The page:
Eat unprocessed food.
If you boil down the gallons and gallons of advice out there about how to care for your health, the environment, and society, you might well find you’re left with this simple rule. The less processed a food item is, the better it is for you and for the earth. Easy, right?
Megan Kimble wasn’t so sure. But after she spent a year in rural Nicaragua, teaching English and eating simple, locally grown food, she was determined to find out just what it means to eat an unprocessed diet in the urban United States. She documents her quest in Unprocessed: My City-Dwelling Year of Reclaiming Real Food.
Kimble, who was 26 and living in Tucson, Arizona, set out to spend a full year working to ensure that everything she ate or drank was as unprocessed as possible. It was 2012. Her budget was limited, but she had some advantages: supportive friends, occasional financial help from her parents, and year-round access to fresh produce. How feasible would it be for someone like her to avoid processed foods? “Many of us are stuck between knowing what we should do and feeling like we don’t have enough time or money to do it,” she writes. “Eating unprocessed was my attempt to find another way in, unburdened by ‘should do,’ focused instead on ‘can do.’”
And she does. From accessible kitchen experiments, like grinding her own flour and making her own chocolate, to immersive adventures, like a two-day ranch seminar on slaughtering sheep, Kimble delves deep into learning about the processes that bring food to our tables. She organizes these accounts by food, with a small section at the end of each chapter offering the reader tips on how to go unprocessed at home.
The first problem she encounters is a fundamental one: What does “unprocessed” even mean?
After all, just about all food is processed to some extent. But, Kimble writes, “if we understand the difference between an apple and a bag of Chex Mix—and we do—and if the space between the two matters for the health of our bodies and the environment—and it does—then the question of what makes a food too processed also matters.”
Throughout the year and the book, she ponders precisely this question. While most of us think of a factory line when we hear the word “processed,” Kimble’s working definition comes to include how far a food must travel to get to consumers, how much packaging comes with it, the amount of human labor, water, and pesticides involved in growing or raising it, and how semi-natural processes like fermentation factor in.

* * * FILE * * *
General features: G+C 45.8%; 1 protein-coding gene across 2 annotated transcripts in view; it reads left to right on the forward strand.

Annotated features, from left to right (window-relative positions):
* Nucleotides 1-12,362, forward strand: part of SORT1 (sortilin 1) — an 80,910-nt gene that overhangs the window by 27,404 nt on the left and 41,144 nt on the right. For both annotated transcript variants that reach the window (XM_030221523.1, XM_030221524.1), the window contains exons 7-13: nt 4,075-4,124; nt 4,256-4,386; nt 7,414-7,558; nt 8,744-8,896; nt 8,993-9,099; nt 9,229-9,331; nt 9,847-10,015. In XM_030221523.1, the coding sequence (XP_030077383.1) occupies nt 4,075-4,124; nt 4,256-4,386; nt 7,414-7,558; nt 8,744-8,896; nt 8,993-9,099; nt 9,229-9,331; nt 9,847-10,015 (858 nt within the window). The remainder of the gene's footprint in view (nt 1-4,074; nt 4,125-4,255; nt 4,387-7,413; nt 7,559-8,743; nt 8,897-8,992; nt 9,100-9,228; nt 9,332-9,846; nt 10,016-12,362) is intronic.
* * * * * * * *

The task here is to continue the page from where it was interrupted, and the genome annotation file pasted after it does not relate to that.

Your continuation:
In addition to chronicling the author’s adventures, much of the book is devoted to offering readers background and context for understanding the larger issues at play in our food systems, such as the rise of GMO crops and how industrializing food production has led to hardier but less tasty produce. For those new to food justice, it’s a useful introduction that covers a lot of ground. Readers already versed in these topics might find themselves skipping pages here and there, but even they will find some surprises.
In the discussion on sugar, for example, Kimble quotes a 2011 study that found that “three-fourths of the honey sold in U.S. grocery stores wasn’t actually honey, meaning it had been ultra-filtered to remove any identifying qualities,” such as the pollen that gives honey its nutrition and its distinct local flavor.
Likewise, a wheat farmer informs Kimble that “all the flour you buy in the store is rancid.” He adds that “as soon as you break apart a kernel of wheat, the components begin to oxidize. . . .
The nutrition profile just plummets.” This, he explains, is why fermented grains (like sourdough) have predominated through much of human history. “How is this not known?” Kimble wonders; it’s revelations like these, I suspect that will motivate readers to follow her lead.
Kimble isn’t always successful in sticking to unprocessed foods. Her budget limits her—though, when she attempts to live on food stamps in the SNAP Challenge, she discovers how much more difficult unprocessed eating is for those living in poverty. Restaurants are a challenge, and she discovers halfway through her unprocessed year that many of the alcoholic beverages she’s been drinking are full of highly processed additives. But she comes to find a great deal of satisfaction in her new diet—both philosophically and physically. “I feel fuller, stronger, healthier,” she writes, “but mostly I feel like my body fits together more seamlessly and coherently than it ever has before.
The book has a few faults. It suffers a little from editing errors and typos. Kimble’s writing is accessible and enjoyable, but at times her forays into the poetic can feel a little forced. In terms of content, the focus on Kimble’s personal quest necessarily limits the scope of the book. This is a good place to begin understanding why processed food dominates the American diet and what problems this raises, but readers will need to look elsewhere for solutions. If, on the other hand, you’ve been thinking about trying to limit the processed foods in your diet, Unprocessed is well worth your time.
Unprocessed: My City-Dwelling Year of Reclaiming Real Food, 352 pp., $15.99, HarperCollins, 2015